A rootkit is a malicious software program that helps cybercriminals infiltrate a system and take control. Hackers use rootkits to carry out espionage, data theft, deploy other malware such as ransomware, and all without leaving a trace. Once a rootkit is installed on a device, it can intercept system calls, replace software and processes and be part of a larger exploit kit containing other modules such as keyloggers, data theft malware, or even cryptocurrency mining malware.
However, these types of programs are difficult to develop, as they require time and money to create. Hence most rootkit-based attacks are associated with advanced persistent threat (APT) groups, as they have the skills and resources to develop this form of malware. As a result, they tend to select high-value targets for both financially motivated and espionage-based attacks.
A study analyzing the evolution and use of rootkits to carry out cyberattacks revealed that in 56% of cases cybercriminals use this software to attack high-profile individuals such as top-ranking officials, diplomats, or employees of organizations that are attractive to hackers. In terms of the sectors most targeted by these threats, government institutions rank first (44%), followed by research institutes (38%), telecommunications operators (25%), industrial companies (19%), and financial organizations (19%).
The study also showed that rootkits are often spread through social engineering tactics, particularly through the use of phishing (69%) and exploiting vulnerabilities (62%).
There are three types of rootkits that are classified according to the level of privileges obtained, and these are as follows:
Kernel-mode rootkits: this type of rootkit operates at the kernel level, so it has the same privileges as the operating system. They are designed as device drivers or loadable modules. Their development is complicated since an error in the source code can affect the system's stability, making the malware evident.
User-mode rootkits: this type is simpler to develop than kernel mode, as less precision and knowledge are required to design them, so they are usually used in massive attacks. These rootkits operate with fewer privileges, although they can intercept system calls and substitute the values returned by APIs and applications to gain control of the machine.
Combined rootkits: these types of rootkits are designed to combine both operation modes and act at both levels.
During the fall of 2021, the North Korean Lazarus group conducted a rootkit deployment campaign that targeted an aerospace company employee in the Netherlands and a political journalist in Belgium. Both targets were contacted with employment opportunities for a prestigious company and sent documents attached with the supposed job offer. One of them received it via LinkedIn and the other via email. However, opening the files triggered a series of attacks. According to the investigators of this case, who disclosed their findings in September this year, the most striking incident was a rootkit module that exploited a vulnerability in Dell device drivers to gain the ability to read and write kernel memory.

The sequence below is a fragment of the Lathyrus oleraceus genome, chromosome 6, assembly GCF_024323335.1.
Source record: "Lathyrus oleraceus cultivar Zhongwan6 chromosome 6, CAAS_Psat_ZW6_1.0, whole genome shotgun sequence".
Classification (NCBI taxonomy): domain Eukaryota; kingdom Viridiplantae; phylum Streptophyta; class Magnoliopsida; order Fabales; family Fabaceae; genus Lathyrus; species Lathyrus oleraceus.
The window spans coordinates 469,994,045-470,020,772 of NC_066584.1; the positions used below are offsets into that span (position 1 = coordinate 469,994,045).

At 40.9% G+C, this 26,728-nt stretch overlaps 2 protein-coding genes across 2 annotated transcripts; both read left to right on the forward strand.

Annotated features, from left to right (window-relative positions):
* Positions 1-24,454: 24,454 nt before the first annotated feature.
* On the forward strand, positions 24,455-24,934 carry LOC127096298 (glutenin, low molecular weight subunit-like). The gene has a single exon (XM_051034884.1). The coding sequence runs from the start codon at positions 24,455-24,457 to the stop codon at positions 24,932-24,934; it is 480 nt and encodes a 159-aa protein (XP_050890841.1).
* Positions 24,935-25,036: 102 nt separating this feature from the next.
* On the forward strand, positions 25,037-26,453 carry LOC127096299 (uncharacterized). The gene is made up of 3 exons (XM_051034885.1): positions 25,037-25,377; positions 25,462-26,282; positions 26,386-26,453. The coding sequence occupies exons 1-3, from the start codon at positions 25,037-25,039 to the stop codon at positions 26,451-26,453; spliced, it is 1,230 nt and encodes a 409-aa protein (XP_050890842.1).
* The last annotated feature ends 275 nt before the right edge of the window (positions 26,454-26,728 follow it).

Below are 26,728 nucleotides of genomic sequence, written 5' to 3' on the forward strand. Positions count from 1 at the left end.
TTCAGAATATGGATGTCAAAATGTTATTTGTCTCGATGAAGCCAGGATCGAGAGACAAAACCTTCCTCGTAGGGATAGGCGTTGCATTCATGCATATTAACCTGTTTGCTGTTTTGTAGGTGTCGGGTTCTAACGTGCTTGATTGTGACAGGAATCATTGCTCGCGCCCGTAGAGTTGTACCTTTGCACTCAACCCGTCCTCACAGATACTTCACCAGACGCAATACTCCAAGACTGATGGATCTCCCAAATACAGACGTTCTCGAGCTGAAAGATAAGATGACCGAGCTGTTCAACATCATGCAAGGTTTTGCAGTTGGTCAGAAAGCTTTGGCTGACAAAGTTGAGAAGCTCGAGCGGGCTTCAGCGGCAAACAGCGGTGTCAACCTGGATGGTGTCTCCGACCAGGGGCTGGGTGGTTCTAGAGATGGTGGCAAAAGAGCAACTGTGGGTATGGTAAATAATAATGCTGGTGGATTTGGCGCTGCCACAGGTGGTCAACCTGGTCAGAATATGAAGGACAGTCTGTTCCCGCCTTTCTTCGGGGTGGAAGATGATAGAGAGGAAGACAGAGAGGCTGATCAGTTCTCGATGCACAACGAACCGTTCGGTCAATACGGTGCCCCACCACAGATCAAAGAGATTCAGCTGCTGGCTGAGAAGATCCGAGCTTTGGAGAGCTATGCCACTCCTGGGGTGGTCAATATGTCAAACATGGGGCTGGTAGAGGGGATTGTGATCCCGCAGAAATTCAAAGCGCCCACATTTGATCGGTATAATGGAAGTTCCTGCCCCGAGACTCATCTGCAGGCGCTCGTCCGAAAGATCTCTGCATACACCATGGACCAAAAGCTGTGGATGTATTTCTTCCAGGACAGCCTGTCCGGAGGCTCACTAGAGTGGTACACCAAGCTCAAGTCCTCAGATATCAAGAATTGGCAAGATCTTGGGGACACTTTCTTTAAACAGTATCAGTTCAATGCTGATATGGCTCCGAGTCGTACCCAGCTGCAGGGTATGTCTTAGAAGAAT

How do you protect your business from this type of attack?
Although this type of threat is designed to avoid detection, there are solutions capable not only of detecting it, but also containing and blocking it. WatchGuard Firebox devices include three advanced functions capable of identifying and stopping this malware:
APT Blocker: this sandbox technology can detect the rootkit even before it accesses the system. It analyzes behavior to determine if a file is malicious by identifying and sending suspicious files to a Cloud-based sandbox that emulates execution and analyzes the file's code. If the file is malicious, APT takes action and blocks it to secure the network.
Artificial intelligence-powered malware defense: is designed to identify threats by breaking down millions of files into their fundamental components, and then analyzing the characteristics of each in combination to identify indicators of malicious intent. If malware is detected, the file is blocked before it is executed.
Visibility in the Cloud: With rootkit attacks, it is important to have full visibility into the network to analyze anomalies. This enables in-depth exploration according to the detailed information in the reports generated by the platform.
Cybercriminals can be highly resourceful when it comes to carrying out professionalized threats, but they can still be thwarted. The key is to protect corporate networks with appropriate solutions that can stop rootkit attacks before it is too late.